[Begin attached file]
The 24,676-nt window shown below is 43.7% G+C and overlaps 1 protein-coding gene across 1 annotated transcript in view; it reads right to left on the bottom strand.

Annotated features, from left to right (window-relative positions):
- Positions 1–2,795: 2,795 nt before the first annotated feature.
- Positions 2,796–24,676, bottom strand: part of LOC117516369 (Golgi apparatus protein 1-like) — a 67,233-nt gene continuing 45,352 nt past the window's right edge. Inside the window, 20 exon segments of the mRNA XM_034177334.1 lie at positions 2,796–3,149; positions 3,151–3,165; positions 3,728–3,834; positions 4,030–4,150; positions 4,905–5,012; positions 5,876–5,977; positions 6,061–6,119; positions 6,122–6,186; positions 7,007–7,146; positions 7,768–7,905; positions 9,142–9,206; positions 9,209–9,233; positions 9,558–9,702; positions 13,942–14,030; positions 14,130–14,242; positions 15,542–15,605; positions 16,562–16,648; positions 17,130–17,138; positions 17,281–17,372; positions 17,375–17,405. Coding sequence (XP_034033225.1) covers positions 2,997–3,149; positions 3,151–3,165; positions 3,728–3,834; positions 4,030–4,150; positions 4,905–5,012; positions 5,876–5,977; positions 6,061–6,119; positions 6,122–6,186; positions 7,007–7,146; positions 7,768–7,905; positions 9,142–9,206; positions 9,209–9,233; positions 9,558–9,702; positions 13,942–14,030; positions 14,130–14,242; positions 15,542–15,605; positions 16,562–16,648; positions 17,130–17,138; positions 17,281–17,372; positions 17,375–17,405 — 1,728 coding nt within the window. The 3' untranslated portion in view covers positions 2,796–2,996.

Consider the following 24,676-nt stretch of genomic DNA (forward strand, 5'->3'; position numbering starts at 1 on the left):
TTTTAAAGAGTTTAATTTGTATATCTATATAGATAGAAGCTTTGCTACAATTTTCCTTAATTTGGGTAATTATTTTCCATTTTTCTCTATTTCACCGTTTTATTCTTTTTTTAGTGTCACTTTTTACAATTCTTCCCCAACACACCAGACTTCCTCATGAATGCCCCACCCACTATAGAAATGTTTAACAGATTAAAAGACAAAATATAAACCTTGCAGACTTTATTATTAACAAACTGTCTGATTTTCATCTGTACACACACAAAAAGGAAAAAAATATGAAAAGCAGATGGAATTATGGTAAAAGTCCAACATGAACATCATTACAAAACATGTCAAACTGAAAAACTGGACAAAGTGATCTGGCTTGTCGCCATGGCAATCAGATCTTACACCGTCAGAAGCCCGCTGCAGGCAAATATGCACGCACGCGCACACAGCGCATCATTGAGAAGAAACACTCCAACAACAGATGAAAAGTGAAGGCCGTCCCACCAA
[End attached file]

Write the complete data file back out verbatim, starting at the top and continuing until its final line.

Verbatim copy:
The 24,676-nt window shown below is 43.7% G+C and overlaps 1 protein-coding gene across 1 annotated transcript in view; it reads right to left on the bottom strand.

Annotated features, from left to right (window-relative positions):
- Positions 1–2,795: 2,795 nt before the first annotated feature.
- Positions 2,796–24,676, bottom strand: part of LOC117516369 (Golgi apparatus protein 1-like) — a 67,233-nt gene continuing 45,352 nt past the window's right edge. Inside the window, 20 exon segments of the mRNA XM_034177334.1 lie at positions 2,796–3,149; positions 3,151–3,165; positions 3,728–3,834; positions 4,030–4,150; positions 4,905–5,012; positions 5,876–5,977; positions 6,061–6,119; positions 6,122–6,186; positions 7,007–7,146; positions 7,768–7,905; positions 9,142–9,206; positions 9,209–9,233; positions 9,558–9,702; positions 13,942–14,030; positions 14,130–14,242; positions 15,542–15,605; positions 16,562–16,648; positions 17,130–17,138; positions 17,281–17,372; positions 17,375–17,405. Coding sequence (XP_034033225.1) covers positions 2,997–3,149; positions 3,151–3,165; positions 3,728–3,834; positions 4,030–4,150; positions 4,905–5,012; positions 5,876–5,977; positions 6,061–6,119; positions 6,122–6,186; positions 7,007–7,146; positions 7,768–7,905; positions 9,142–9,206; positions 9,209–9,233; positions 9,558–9,702; positions 13,942–14,030; positions 14,130–14,242; positions 15,542–15,605; positions 16,562–16,648; positions 17,130–17,138; positions 17,281–17,372; positions 17,375–17,405 — 1,728 coding nt within the window. The 3' untranslated portion in view covers positions 2,796–2,996.

Consider the following 24,676-nt stretch of genomic DNA (forward strand, 5'->3'; position numbering starts at 1 on the left):
TTTTAAAGAGTTTAATTTGTATATCTATATAGATAGAAGCTTTGCTACAATTTTCCTTAATTTGGGTAATTATTTTCCATTTTTCTCTATTTCACCGTTTTATTCTTTTTTTAGTGTCACTTTTTACAATTCTTCCCCAACACACCAGACTTCCTCATGAATGCCCCACCCACTATAGAAATGTTTAACAGATTAAAAGACAAAATATAAACCTTGCAGACTTTATTATTAACAAACTGTCTGATTTTCATCTGTACACACACAAAAAGGAAAAAAATATGAAAAGCAGATGGAATTATGGTAAAAGTCCAACATGAACATCATTACAAAACATGTCAAACTGAAAAACTGGACAAAGTGATCTGGCTTGTCGCCATGGCAATCAGATCTTACACCGTCAGAAGCCCGCTGCAGGCAAATATGCACGCACGCGCACACAGCGCATCATTGAGAAGAAACACTCCAACAACAGATGAAAAGTGAAGGCCGTCCCACCAA